Before becoming "androgynous", we too behave like the unstable scales (Libra) in choosing one side over the other, in not being able to choose at all sometimes as well. We seek external satisfaction and keep changing our mind about it because what we picked didn't deliver what it promised. Nothing external can dissolve the spiritual loneliness we all suffer from. We must reconnect within first (the right relationship with ourself), and then we attract what is a great match to our nature. Never the other way around. Never.

The "androgynous" person will allow the inner feminine to call upon vision and inspiration from the Immortal Source within, and the inner masculine will bring it out into manifestation. That's the only way to live in perfect harmony with natural laws and to complete our total realization. In our younger ways on the path of self-mastery, often we'll express too much our masculine style without including the feminine. We then manifest, quite successfully sometimes, but in the end we still remain dissatisfied (spiritual void) with the results. Sometimes we'll express too much of our feminine in dreaming a lot, exquisite dreams, but we'll never bring them into the world. Those are the expression of the unstable scales symbolized by the sign Libra, THE sign of relationships.

At the Fall Equinox, when nature is in equilibrium, it's the easiest time of the year to realign with the central axis and to bring our right and left brain into balance. This leads to self-honouring, self-love, compassion and self-forgiveness, inner acceptance and calm.

With Mercury in Libra (with a Retrograde period allowing for revision), we want to include more attention to communication in the art of relating: communication with oneself and with others. When we were sold the fantasy of the "Prince and Princess" charming, we were not told that daily life with the beloved is quite down to earth with socks on the floor, dirty sheets, body functions, toothpaste lids lost, moody mornings. The shining glow of the "Prince-Princess" charming fades quickly and dramatically after the first chapters of the "happy ever after" book are read.

Neat, eh? Check out how this dove-tails with our relationship booklets. As we've endlessly said, if your relationships never seem to last, have a look at yourself and, as Marielle suggests, your balance. You only get what you are willing to give to yourself. Partners are not there to remind us to be whole. That's our job. Partners witness our wholeness and our fragmentedness - not to fix, but simply to witness. (see the exercises re. expressing emotions in the next article.)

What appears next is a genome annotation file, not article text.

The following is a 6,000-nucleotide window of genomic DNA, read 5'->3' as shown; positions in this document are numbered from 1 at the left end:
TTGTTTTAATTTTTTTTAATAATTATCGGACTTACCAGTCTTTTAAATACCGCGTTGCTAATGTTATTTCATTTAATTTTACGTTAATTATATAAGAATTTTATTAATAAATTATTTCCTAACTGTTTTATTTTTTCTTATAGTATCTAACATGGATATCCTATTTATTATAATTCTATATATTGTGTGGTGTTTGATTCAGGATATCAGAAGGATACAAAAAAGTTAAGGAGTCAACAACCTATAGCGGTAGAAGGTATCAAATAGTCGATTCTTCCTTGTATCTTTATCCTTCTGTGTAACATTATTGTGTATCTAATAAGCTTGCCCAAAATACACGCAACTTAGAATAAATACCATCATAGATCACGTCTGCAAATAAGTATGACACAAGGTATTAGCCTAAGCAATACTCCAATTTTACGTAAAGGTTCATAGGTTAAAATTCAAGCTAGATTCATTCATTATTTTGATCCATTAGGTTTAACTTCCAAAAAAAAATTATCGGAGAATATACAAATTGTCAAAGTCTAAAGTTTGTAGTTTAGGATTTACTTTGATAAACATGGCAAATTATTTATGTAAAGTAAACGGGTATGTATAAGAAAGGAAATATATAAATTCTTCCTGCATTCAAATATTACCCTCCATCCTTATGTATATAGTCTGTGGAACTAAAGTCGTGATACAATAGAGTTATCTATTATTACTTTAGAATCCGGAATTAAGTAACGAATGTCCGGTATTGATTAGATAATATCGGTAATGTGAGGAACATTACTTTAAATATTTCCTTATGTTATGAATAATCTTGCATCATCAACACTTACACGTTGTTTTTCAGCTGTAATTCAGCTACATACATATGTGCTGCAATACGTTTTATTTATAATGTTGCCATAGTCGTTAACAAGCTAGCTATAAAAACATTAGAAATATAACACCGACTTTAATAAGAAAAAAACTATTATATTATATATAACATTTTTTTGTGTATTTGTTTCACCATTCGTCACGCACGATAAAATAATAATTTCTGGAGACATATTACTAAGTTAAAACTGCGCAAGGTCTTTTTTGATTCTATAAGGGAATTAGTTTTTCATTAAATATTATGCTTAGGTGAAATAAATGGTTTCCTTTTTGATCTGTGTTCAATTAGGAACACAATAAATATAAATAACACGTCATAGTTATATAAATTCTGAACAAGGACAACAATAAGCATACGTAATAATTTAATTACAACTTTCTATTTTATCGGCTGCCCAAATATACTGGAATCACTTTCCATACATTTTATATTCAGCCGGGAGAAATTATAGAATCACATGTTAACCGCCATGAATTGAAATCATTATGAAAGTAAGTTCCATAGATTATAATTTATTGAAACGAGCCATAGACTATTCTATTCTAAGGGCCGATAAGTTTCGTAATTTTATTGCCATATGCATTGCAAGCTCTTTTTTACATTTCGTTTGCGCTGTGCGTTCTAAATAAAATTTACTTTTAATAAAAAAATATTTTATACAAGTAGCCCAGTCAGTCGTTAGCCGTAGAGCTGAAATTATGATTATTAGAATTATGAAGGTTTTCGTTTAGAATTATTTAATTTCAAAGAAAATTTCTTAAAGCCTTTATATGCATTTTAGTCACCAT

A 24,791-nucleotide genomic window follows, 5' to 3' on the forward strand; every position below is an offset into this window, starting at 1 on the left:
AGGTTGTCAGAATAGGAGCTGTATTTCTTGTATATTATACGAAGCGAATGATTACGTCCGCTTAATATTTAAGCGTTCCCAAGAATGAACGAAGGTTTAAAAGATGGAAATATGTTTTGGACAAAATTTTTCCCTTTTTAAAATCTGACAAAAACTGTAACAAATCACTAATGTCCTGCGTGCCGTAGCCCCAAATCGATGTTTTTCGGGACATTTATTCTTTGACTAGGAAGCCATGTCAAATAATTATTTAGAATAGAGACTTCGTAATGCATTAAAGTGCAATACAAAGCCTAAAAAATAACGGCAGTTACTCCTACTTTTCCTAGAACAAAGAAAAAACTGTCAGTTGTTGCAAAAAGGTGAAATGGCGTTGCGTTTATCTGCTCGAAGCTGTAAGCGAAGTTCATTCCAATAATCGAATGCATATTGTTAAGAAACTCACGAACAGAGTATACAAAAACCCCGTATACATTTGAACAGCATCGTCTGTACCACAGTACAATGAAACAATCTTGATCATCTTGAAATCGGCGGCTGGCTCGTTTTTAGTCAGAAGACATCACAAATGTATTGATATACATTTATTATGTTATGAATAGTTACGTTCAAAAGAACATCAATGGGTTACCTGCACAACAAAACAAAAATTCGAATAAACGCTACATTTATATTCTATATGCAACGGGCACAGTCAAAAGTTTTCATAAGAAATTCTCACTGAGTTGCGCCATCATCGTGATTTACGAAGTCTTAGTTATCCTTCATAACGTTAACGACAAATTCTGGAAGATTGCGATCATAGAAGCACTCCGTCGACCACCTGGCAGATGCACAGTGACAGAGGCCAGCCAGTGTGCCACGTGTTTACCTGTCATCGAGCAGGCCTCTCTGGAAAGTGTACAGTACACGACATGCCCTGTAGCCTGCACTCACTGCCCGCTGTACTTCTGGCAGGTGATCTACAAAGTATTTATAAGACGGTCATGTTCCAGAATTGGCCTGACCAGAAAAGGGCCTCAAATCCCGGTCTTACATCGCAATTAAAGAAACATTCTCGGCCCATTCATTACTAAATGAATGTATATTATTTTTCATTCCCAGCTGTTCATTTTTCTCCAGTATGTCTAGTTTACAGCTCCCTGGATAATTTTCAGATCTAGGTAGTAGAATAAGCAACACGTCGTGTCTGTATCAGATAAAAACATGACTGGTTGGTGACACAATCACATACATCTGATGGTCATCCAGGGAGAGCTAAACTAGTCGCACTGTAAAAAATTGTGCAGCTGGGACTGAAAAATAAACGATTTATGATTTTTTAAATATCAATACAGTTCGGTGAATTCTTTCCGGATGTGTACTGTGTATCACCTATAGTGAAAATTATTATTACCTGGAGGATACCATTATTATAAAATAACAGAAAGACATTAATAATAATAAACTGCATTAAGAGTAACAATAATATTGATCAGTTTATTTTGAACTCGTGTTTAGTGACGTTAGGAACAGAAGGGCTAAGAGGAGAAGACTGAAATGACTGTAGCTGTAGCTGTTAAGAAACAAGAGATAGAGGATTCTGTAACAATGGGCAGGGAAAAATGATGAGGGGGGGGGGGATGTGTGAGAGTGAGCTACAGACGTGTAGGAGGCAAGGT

Thus, the only "soul mate" I want is one who agrees that we'll work on ourselves first, and will do so through intimate dialogue. We'll remain curious about each other, without trying to change the other or control the other, and especially without becoming dependent on the other. My partner is, above all, my equal. And lest you doubt, her name is Darbella.

 Soul mates? Maybe. Intimate partners, engaged in intra-personal growth through dialogue. Of course!

Next week: The Phoenix Philosophy. Stay tuned!


Dealing with Emotions - a Primer

One of my Haven buddies dropped me an e-mail after last week's Into the Centre, in which he indicated he thought I might have "dropped the ball" by not providing some guidance re. grieving - some approaches for dealing with emotions. Needless to say, most of us experienced great swings of emotions following the World Trade Centre and Pentagon attacks. We at The Phoenix Centre agree with our colleagues at pd Seminars - we all need to "have our emotions." Now, what does this mean?

Some of the following are excerpts from a book I am writing: